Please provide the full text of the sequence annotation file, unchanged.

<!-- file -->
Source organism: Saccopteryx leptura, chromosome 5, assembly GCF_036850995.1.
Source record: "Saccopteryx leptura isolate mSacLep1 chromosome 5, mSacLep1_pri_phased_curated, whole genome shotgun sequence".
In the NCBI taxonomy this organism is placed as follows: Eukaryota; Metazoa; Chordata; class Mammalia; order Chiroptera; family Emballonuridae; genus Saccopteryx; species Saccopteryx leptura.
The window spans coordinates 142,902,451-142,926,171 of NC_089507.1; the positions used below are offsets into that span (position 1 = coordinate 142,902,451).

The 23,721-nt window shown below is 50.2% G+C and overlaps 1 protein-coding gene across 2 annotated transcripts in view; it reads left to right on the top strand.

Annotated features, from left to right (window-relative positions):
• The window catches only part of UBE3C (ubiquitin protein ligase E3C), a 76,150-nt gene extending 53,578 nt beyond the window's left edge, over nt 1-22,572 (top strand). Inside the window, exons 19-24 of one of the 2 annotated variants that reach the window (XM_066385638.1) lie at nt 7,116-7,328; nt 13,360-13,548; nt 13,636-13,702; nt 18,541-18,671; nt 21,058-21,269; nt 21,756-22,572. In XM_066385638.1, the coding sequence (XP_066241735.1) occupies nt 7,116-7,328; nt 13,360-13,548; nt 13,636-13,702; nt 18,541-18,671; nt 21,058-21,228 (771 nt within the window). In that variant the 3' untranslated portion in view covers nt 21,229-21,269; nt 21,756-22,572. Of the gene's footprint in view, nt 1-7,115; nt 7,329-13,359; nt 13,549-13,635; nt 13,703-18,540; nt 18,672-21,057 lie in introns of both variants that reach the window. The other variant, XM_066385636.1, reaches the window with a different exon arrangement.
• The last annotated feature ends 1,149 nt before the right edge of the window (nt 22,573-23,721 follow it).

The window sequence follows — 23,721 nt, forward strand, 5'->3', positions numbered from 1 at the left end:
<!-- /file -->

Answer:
Source organism: Saccopteryx leptura, chromosome 5, assembly GCF_036850995.1.
Source record: "Saccopteryx leptura isolate mSacLep1 chromosome 5, mSacLep1_pri_phased_curated, whole genome shotgun sequence".
In the NCBI taxonomy this organism is placed as follows: Eukaryota; Metazoa; Chordata; class Mammalia; order Chiroptera; family Emballonuridae; genus Saccopteryx; species Saccopteryx leptura.
The window spans coordinates 142,902,451-142,926,171 of NC_089507.1; the positions used below are offsets into that span (position 1 = coordinate 142,902,451).

The 23,721-nt window shown below is 50.2% G+C and overlaps 1 protein-coding gene across 2 annotated transcripts in view; it reads left to right on the top strand.

Annotated features, from left to right (window-relative positions):
• The window catches only part of UBE3C (ubiquitin protein ligase E3C), a 76,150-nt gene extending 53,578 nt beyond the window's left edge, over nt 1-22,572 (top strand). Inside the window, exons 19-24 of one of the 2 annotated variants that reach the window (XM_066385638.1) lie at nt 7,116-7,328; nt 13,360-13,548; nt 13,636-13,702; nt 18,541-18,671; nt 21,058-21,269; nt 21,756-22,572. In XM_066385638.1, the coding sequence (XP_066241735.1) occupies nt 7,116-7,328; nt 13,360-13,548; nt 13,636-13,702; nt 18,541-18,671; nt 21,058-21,228 (771 nt within the window). In that variant the 3' untranslated portion in view covers nt 21,229-21,269; nt 21,756-22,572. Of the gene's footprint in view, nt 1-7,115; nt 7,329-13,359; nt 13,549-13,635; nt 13,703-18,540; nt 18,672-21,057 lie in introns of both variants that reach the window. The other variant, XM_066385636.1, reaches the window with a different exon arrangement.
• The last annotated feature ends 1,149 nt before the right edge of the window (nt 22,573-23,721 follow it).

The window sequence follows — 23,721 nt, forward strand, 5'->3', positions numbered from 1 at the left end: